Amazhieg (Berber) groups.
Three: No tizzing or pretense about Tizi. We went to Algeria
only for five days to get Khal’s mother and bring her to the US
for her fist trip. She stayed with us for 4 and a half months.
(I have marvelous stories about her wonderful visit.)
Four: Success! 2004, the plans were firm. We would spend three
days in Algiers and during that time we would take a taxi to Tizi.
terrorism, no excuses, no problems. Why did I believe that?
When we arrive
on our fight from Cairo to Algiers, we are informed at the airport
tourist service that there are no hotel rooms in Algiers due to
the I0th Arab Olympic Games being held there. How could we be
so dumb? We had just watched the opening ceremonies on Egypt TV
for three hours a couple of days before in Cairo. We saw the entire
Arab world represented in Algiers, thousands of spectators, athletes,
entourages, and reporters. But, somehow we made no connection
between TV and reality. After several hours, they found one room
for one night at the biggest hotel in Algiers, the Au Rassi. It
was a suite with a view of the Mediterranean. No problem, it was
also only $I00. But, after spending one night there, we had to
leave. Khal said we would go to his hometown and Tizi Ouzou would
have to wait for another year.
But, while he
was making one last effort on the phone calling around, I sat down
at a table in the lobby next to a well dressed man.
I can’t stop myself from talking, I poured out my sad tale during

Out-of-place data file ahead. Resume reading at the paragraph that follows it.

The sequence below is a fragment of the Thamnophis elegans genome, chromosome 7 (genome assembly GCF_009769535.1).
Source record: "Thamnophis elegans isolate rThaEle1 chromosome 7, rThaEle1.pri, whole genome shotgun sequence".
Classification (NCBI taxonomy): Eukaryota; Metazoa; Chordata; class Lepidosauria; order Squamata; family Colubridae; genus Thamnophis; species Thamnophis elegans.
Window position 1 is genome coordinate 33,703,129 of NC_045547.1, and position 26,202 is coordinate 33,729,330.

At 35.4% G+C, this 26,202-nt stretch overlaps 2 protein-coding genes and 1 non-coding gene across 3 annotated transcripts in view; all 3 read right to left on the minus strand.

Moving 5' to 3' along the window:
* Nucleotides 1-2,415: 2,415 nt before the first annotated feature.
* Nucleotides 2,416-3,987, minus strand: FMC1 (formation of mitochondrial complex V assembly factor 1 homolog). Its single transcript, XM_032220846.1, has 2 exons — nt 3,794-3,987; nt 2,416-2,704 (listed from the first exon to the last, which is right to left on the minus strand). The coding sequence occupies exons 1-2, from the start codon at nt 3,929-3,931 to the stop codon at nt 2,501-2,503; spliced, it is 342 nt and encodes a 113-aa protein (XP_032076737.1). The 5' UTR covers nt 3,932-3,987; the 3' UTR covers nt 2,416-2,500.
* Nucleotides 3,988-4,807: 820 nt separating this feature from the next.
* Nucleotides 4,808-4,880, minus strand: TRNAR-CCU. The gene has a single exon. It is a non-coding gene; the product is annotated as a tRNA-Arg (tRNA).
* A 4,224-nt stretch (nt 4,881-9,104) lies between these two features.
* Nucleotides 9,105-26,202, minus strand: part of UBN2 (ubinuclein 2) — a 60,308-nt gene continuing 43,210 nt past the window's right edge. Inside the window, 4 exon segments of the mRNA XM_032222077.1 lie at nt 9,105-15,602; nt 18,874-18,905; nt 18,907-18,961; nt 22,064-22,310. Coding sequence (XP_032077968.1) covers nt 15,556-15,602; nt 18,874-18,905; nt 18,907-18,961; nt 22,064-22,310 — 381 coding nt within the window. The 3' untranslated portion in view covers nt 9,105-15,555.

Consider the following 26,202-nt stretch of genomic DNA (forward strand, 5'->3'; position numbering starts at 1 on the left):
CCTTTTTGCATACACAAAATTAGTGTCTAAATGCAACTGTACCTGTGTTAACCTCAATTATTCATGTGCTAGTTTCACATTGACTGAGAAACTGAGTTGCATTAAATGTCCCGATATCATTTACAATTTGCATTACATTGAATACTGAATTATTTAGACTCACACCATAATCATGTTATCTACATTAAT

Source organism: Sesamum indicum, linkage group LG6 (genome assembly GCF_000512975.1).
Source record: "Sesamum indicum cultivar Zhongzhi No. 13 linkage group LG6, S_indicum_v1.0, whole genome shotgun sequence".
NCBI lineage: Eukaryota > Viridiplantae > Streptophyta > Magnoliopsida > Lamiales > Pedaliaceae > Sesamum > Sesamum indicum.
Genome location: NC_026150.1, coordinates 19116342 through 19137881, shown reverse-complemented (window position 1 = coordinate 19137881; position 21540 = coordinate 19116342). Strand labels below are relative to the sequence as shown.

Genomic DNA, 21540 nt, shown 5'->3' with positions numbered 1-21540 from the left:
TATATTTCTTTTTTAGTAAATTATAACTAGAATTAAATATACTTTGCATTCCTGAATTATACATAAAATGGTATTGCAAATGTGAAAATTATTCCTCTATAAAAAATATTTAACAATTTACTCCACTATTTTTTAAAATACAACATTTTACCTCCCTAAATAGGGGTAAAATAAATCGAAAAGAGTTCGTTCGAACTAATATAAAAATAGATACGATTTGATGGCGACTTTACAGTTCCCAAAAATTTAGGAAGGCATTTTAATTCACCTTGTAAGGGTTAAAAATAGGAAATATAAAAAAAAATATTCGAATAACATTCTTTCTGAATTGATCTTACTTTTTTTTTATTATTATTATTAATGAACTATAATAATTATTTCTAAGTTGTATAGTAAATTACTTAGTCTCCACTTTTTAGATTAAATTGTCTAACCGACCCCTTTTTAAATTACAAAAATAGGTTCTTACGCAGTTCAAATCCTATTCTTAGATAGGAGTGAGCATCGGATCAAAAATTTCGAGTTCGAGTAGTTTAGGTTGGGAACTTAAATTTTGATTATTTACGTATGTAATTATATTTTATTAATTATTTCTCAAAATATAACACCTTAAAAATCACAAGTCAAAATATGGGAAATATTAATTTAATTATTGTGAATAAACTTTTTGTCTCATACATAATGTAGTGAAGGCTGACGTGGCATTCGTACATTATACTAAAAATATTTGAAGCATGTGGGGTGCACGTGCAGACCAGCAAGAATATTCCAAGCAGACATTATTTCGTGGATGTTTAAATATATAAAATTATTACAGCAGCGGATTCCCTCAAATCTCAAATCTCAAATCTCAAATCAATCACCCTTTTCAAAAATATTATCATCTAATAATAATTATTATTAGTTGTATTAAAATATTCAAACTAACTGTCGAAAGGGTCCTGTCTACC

the next I0 minutes to this gentlemen who turned out to be the
retired Security General of Libya, and he assured me that he would
take care of my problem.
He was a friend
of the manager of the hotel. During the next three hours, he talked
to people at the hotel and on the phone and showed me pictures
of his days as body guard to the former king and then worked for
Qaddafi himself. Sure enough a few hours later, we were back in
Next day we
are in a taxi to Tizi Ouzou. As we walk down the main street of
the town I think of a lot of old cliches like, the grass is always
greener on the other side; be careful what you wish for, you might
get it; the journey is more exciting than the destination and
on and on.
is a rather dusty, tired looking town population around 85,000.
We went to the Cultural Center in the middle of town and found
it to be very small and not very interesting.
hills were nice, but I found out much later, that not too far
from Tizi starts the spectacular scenery that I have seen in pictures.
The Djurdjura Mountains have almost all year round snow and the
government is in the process of trying to revive the tourist ski
industry. The plus side of this disappointment was that the people
were so nice and friendly. We had lots of fun meeting and chatting
with all kinds of people. Another positive was that I was able
to purchase clothing, accessories, music and, best of all, Kabyle
jewelry for the dance troupe that no one can say is not authentic!
street in Tizi- examples of Kabylie dress
Trip #2: In Marseilles -
That's my sisters-in-law Yamina and Fatiha, their kids
Rashida, Sourya, Rania and Yamina's two grandsons Hakim
President of Algiers: Boutiflika with writing in
French, Arabic and Tamazih - the language of the
people of Tizi Ouzou
Approaching Tizi Ouzou
Trip #2: Momument to the maryters of the revolution in
Linda and Monique of Marseilles